to roads, crops., agriculture, also received attention. In 1782 Cothenius left 1,000 thalers ($750), the income of which was to be used every alternate year for a prize on some economic, agricultural or horticultural topic.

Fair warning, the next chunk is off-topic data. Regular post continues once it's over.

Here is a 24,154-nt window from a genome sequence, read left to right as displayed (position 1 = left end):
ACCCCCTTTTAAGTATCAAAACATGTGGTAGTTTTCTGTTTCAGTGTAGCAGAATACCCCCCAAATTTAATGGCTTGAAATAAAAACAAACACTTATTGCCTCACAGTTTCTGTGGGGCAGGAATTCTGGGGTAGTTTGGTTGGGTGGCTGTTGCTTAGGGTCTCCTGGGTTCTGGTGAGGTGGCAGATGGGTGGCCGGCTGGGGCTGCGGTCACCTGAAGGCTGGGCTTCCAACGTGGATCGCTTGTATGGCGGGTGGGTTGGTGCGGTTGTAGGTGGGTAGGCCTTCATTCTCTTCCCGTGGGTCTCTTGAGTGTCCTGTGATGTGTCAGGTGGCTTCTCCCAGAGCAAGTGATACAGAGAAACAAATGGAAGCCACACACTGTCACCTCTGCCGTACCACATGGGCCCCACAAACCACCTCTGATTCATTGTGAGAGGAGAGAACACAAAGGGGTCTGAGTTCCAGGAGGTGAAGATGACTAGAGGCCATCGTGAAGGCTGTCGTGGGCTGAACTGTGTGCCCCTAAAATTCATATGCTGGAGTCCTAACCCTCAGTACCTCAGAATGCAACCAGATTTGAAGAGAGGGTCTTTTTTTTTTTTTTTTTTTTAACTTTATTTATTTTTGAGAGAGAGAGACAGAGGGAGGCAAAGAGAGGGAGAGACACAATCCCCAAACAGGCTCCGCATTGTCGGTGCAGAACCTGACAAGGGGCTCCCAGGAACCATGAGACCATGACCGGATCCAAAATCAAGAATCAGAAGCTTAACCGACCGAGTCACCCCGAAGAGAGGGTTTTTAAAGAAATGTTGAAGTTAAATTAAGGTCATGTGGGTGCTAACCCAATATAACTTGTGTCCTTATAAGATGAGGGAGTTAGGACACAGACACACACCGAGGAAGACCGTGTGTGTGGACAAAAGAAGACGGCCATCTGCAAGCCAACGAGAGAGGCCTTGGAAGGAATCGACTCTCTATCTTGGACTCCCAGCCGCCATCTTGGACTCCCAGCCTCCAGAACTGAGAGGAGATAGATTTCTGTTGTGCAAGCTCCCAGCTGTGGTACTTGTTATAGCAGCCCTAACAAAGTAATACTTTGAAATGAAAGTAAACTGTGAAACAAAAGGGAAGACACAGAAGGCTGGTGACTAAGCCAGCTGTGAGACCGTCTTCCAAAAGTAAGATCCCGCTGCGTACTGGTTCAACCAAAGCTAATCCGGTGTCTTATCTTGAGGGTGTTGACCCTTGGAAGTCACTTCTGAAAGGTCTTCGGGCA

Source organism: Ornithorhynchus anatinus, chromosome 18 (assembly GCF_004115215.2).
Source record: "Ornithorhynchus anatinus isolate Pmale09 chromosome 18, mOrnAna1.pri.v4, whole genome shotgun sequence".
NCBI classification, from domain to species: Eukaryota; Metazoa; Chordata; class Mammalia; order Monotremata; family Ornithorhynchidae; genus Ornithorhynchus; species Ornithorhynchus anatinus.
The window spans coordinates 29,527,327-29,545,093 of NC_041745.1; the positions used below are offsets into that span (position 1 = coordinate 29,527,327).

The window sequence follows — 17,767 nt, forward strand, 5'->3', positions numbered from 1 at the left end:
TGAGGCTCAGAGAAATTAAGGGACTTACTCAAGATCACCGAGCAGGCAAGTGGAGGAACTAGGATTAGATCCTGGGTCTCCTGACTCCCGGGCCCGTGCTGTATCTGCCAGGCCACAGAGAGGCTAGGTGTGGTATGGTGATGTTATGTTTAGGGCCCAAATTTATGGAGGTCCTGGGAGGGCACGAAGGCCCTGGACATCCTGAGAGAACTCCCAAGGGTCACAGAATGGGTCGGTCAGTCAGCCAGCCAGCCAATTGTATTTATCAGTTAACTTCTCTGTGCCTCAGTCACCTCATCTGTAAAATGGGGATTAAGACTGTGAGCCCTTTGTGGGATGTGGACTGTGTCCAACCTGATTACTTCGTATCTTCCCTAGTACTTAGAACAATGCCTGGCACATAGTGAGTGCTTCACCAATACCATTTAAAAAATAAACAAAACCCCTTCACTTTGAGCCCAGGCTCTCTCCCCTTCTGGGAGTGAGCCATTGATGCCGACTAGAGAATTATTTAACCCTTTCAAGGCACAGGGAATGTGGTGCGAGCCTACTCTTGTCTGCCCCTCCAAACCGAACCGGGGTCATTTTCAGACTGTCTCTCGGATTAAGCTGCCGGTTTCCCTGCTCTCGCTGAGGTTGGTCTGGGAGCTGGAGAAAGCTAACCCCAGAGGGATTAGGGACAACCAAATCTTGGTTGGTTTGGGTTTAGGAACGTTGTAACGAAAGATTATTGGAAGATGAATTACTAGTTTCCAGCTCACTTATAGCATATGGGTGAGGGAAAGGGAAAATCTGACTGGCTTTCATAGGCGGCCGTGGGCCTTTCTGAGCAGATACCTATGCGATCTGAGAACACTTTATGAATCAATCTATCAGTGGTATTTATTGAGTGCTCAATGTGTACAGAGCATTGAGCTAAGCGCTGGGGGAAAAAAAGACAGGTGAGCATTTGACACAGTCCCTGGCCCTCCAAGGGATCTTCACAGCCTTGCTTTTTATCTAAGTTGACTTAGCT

It was in an era of empiricism in philosophy, or with some enlightened thinkers, of eclecticism, in a time when the influence of romanticism was showing itself in such men as Nicolai, the originator of Die allgemeine deutschen Bibliothek, and in an extensively circulated Berlin monthly magazine, that Kant's critiques appeared. Empiricism quailed before them. The eclectics were startled. The academy was compelled to recognize the appearance of a new and a great thinker. Some of the more eminent philosophers in the academy, like Merian, Ancillon and Selle, brought forward what they regarded as weighty objections to Kant's positions. A few, far from sympathizing with Kant, did not fail to perceive his power and hesitated to enter the field against him, while others, like Nicolai and his friends, were hostile and ready to fight from the first. The majority in the academy distrusted the a priori and the practical reason upon which Kant laid such stress. But in spite of the determination of the philosophical element in the academy to defend empiricism, a change in feeling toward it began to show itself as early as 1800. This change was due, certainly in part, to the mental attitude of those classes in the academy which devoted thought and time to other subjects than those that were metaphysical. Such men as Hufeland, Dr. Walter,